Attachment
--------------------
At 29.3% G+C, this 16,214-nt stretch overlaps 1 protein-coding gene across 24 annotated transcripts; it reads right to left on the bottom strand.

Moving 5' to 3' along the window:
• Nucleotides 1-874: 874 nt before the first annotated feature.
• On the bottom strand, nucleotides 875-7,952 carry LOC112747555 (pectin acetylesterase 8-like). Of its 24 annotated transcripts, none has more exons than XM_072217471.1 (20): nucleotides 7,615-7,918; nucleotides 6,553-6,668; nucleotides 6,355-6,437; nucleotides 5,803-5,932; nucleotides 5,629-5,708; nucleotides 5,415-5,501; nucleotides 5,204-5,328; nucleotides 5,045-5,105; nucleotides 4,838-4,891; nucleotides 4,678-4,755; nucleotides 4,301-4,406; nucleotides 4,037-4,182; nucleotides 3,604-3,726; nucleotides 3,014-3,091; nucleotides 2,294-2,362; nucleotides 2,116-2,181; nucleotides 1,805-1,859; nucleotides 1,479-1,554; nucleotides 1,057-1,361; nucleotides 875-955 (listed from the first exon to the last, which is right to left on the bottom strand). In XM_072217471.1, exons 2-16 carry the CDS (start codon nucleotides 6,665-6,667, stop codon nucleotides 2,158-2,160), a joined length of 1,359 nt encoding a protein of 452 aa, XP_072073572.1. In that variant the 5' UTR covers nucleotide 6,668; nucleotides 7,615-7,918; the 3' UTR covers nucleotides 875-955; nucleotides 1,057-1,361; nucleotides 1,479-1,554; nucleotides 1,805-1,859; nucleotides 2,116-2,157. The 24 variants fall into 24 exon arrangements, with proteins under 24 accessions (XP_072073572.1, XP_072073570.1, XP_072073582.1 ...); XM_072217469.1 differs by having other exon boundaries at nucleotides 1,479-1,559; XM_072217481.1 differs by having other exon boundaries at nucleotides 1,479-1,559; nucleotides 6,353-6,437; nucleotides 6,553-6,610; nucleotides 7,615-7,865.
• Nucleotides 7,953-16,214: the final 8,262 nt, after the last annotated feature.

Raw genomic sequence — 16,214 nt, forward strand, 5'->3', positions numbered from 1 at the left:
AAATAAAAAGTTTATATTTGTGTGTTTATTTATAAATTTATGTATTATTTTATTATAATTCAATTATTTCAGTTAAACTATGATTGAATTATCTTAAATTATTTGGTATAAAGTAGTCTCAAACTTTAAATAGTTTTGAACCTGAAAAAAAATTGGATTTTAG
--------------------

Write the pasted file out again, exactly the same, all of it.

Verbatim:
At 29.3% G+C, this 16,214-nt stretch overlaps 1 protein-coding gene across 24 annotated transcripts; it reads right to left on the bottom strand.

Moving 5' to 3' along the window:
• Nucleotides 1-874: 874 nt before the first annotated feature.
• On the bottom strand, nucleotides 875-7,952 carry LOC112747555 (pectin acetylesterase 8-like). Of its 24 annotated transcripts, none has more exons than XM_072217471.1 (20): nucleotides 7,615-7,918; nucleotides 6,553-6,668; nucleotides 6,355-6,437; nucleotides 5,803-5,932; nucleotides 5,629-5,708; nucleotides 5,415-5,501; nucleotides 5,204-5,328; nucleotides 5,045-5,105; nucleotides 4,838-4,891; nucleotides 4,678-4,755; nucleotides 4,301-4,406; nucleotides 4,037-4,182; nucleotides 3,604-3,726; nucleotides 3,014-3,091; nucleotides 2,294-2,362; nucleotides 2,116-2,181; nucleotides 1,805-1,859; nucleotides 1,479-1,554; nucleotides 1,057-1,361; nucleotides 875-955 (listed from the first exon to the last, which is right to left on the bottom strand). In XM_072217471.1, exons 2-16 carry the CDS (start codon nucleotides 6,665-6,667, stop codon nucleotides 2,158-2,160), a joined length of 1,359 nt encoding a protein of 452 aa, XP_072073572.1. In that variant the 5' UTR covers nucleotide 6,668; nucleotides 7,615-7,918; the 3' UTR covers nucleotides 875-955; nucleotides 1,057-1,361; nucleotides 1,479-1,554; nucleotides 1,805-1,859; nucleotides 2,116-2,157. The 24 variants fall into 24 exon arrangements, with proteins under 24 accessions (XP_072073572.1, XP_072073570.1, XP_072073582.1 ...); XM_072217469.1 differs by having other exon boundaries at nucleotides 1,479-1,559; XM_072217481.1 differs by having other exon boundaries at nucleotides 1,479-1,559; nucleotides 6,353-6,437; nucleotides 6,553-6,610; nucleotides 7,615-7,865.
• Nucleotides 7,953-16,214: the final 8,262 nt, after the last annotated feature.

Raw genomic sequence — 16,214 nt, forward strand, 5'->3', positions numbered from 1 at the left:
AAATAAAAAGTTTATATTTGTGTGTTTATTTATAAATTTATGTATTATTTTATTATAATTCAATTATTTCAGTTAAACTATGATTGAATTATCTTAAATTATTTGGTATAAAGTAGTCTCAAACTTTAAATAGTTTTGAACCTGAAAAAAAATTGGATTTTAG